My research can be divided into three broad topics. The first explores connections between the environment and conflict. This is the topic that has received most of my attention in recent years. Funded by the EU 7th Framework Programme, the European Research Council, the Norwegian Ministry of Foreign Affairs, the US Department of Defense, the World Bank, and various programs within the Research Council of Norway, this work has benefited from collaboration with scholars from, e.g., ETH Zurich, the Norwegian University of Life Sciences, Observer Research Foundation, University of MarylandUniversity of Sussex, and Uppsala University.
* Do short-term climatic anomalies increase conflict risk?
* Under what conditions can water scarcity induce cooperation?
* Is there a link between agricultural production and political violence?

A second cluster of publications addresses the relationship between ethno-political exclusion and civil war. This work emerged from an EU-funded collaborative project between ETH Zurich, University of Essex, and PRIO; the GROW-Net. Research under this umbrella mirrors the first group in emphasizing disaggregated approached to the study of armed conflict but puts the focal lens squarely on local actors and their political context instead of studying predefined geographical units (conflict zones, districts, grid cells). Among other things, this work has shed light on the following questions:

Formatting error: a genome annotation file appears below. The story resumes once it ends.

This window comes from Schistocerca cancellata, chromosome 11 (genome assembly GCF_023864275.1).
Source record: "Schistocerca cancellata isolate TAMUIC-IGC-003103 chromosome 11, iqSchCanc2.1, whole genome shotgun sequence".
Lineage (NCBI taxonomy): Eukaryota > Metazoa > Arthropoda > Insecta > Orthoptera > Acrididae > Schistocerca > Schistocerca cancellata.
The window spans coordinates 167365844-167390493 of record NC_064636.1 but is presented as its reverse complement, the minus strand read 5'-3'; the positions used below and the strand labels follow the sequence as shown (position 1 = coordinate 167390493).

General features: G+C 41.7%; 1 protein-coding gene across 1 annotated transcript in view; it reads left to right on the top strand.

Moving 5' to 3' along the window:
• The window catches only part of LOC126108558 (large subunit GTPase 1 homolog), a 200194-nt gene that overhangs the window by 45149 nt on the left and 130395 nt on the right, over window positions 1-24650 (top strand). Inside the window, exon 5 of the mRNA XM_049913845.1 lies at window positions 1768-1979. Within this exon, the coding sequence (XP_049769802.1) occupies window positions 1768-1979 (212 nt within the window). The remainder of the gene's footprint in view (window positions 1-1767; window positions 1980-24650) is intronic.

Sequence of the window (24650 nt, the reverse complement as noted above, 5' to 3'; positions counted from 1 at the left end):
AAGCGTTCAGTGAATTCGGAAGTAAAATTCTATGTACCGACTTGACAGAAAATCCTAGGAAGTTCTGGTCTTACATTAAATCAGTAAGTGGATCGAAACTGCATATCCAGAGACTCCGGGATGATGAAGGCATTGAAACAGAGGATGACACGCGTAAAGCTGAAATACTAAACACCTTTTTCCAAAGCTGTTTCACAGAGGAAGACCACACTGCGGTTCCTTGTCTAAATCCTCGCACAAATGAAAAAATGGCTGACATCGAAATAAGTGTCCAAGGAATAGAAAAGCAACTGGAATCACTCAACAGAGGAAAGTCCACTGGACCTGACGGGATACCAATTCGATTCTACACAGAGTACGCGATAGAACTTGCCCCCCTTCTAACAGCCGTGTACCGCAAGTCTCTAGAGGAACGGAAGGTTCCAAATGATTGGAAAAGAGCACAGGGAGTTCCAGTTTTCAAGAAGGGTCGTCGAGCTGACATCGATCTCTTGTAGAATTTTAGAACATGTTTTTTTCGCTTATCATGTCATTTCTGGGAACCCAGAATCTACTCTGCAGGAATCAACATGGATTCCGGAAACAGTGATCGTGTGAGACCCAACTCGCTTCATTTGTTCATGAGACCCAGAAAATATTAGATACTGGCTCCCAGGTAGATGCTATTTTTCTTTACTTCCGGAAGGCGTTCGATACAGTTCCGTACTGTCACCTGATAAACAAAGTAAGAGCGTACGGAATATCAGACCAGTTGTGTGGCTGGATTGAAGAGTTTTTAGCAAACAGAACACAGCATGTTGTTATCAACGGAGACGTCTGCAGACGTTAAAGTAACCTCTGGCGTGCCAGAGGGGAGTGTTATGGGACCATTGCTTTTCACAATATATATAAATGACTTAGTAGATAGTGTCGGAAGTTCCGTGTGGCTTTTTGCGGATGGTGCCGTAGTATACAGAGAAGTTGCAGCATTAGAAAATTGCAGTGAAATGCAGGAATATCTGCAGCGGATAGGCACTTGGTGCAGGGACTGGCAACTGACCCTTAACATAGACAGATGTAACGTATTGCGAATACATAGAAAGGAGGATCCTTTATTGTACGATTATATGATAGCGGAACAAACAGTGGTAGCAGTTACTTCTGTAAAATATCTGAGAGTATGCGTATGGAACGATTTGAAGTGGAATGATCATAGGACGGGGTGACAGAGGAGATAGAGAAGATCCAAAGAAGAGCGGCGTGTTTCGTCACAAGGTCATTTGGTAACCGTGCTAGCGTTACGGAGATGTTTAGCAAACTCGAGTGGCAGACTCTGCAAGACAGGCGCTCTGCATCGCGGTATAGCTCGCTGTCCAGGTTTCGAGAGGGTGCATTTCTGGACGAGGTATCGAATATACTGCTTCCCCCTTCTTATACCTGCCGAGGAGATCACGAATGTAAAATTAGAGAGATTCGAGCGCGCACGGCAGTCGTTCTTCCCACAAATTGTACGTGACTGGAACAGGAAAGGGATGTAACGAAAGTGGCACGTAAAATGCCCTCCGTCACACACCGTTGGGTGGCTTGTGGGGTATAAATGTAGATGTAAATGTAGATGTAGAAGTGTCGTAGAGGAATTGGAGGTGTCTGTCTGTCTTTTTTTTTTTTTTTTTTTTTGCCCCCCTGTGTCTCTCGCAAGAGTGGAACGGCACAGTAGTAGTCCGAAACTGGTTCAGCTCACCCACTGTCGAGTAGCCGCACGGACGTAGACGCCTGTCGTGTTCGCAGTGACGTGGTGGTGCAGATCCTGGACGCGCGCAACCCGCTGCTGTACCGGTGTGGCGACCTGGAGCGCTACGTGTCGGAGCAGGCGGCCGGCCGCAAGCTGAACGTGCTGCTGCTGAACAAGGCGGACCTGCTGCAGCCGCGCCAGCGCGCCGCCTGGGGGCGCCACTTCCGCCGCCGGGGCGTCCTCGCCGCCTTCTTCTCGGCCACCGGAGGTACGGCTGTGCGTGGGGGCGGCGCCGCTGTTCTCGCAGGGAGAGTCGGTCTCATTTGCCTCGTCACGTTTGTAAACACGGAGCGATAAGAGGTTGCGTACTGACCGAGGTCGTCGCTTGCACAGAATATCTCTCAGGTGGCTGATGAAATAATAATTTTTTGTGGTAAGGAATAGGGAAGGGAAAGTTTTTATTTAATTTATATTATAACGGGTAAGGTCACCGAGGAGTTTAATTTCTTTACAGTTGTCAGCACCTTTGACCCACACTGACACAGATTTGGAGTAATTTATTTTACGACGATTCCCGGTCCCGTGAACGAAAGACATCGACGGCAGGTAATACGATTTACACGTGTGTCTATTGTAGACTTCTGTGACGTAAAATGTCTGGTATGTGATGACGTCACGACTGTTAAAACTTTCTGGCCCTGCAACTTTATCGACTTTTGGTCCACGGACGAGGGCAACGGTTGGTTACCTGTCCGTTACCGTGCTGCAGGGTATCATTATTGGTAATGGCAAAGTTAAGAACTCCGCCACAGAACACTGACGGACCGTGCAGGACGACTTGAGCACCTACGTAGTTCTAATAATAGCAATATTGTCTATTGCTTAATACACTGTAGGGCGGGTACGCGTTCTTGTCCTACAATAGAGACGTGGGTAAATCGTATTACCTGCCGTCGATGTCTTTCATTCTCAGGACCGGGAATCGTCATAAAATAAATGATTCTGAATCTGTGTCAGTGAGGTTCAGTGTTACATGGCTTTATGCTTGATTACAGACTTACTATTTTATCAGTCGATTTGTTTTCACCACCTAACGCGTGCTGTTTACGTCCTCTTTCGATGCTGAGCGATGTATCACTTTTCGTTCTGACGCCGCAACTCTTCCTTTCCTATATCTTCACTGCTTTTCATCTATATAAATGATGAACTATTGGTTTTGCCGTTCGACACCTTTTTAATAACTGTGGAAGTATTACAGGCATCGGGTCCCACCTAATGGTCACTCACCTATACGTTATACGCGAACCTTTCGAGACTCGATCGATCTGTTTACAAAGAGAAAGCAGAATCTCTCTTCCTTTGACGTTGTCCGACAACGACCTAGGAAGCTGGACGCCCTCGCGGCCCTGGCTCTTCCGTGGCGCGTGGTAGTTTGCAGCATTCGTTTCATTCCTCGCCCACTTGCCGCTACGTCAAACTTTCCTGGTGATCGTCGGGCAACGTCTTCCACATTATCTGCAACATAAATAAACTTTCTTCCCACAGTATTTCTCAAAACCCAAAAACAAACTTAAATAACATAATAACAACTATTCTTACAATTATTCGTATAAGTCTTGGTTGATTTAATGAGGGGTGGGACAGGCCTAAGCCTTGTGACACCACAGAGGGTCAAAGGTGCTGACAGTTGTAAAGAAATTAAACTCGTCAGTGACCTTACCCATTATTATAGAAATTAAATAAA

* What matters more for conflict risk; interpersonal or intergroup inequalities?
* How does group size and political status affect local ethno-national rebellion?
* Is the inequality-conflict nexus scale dependent?

The third pillar of my research concerns local determinants of civil war, including spatial attributes of conflicts. This was the core focus of my PhD project and has remained a key interest since. Part of this work has involved geo-referencing the UCDP-PRIO Armed Conflict Dataset (until v.3-2005; since updated as the PRIO Conflict Site dataset) and the development of a unified framework for studying spatial conflict data: the PRIO-GRID. This work continues as part of PRIO’s contribution to the ENCoRe network. Relevant research questions include:
* Does local natural resource wealth increase conflict risk?
* What affects where conflicts break out, within countries?
* How does location and terrain influence the duration of civil war?

I lead two multi-year research projects at PRIO:  “Climate Variability and Security Threats” (CLIMSEC; 2015-20), funded by the European Research Council, and “Climatic Anomalies and Violent Environments” (CAVE; 2015-18), funded by the Research Council of Norway; see the projects’ pages at the PRIO web for further details.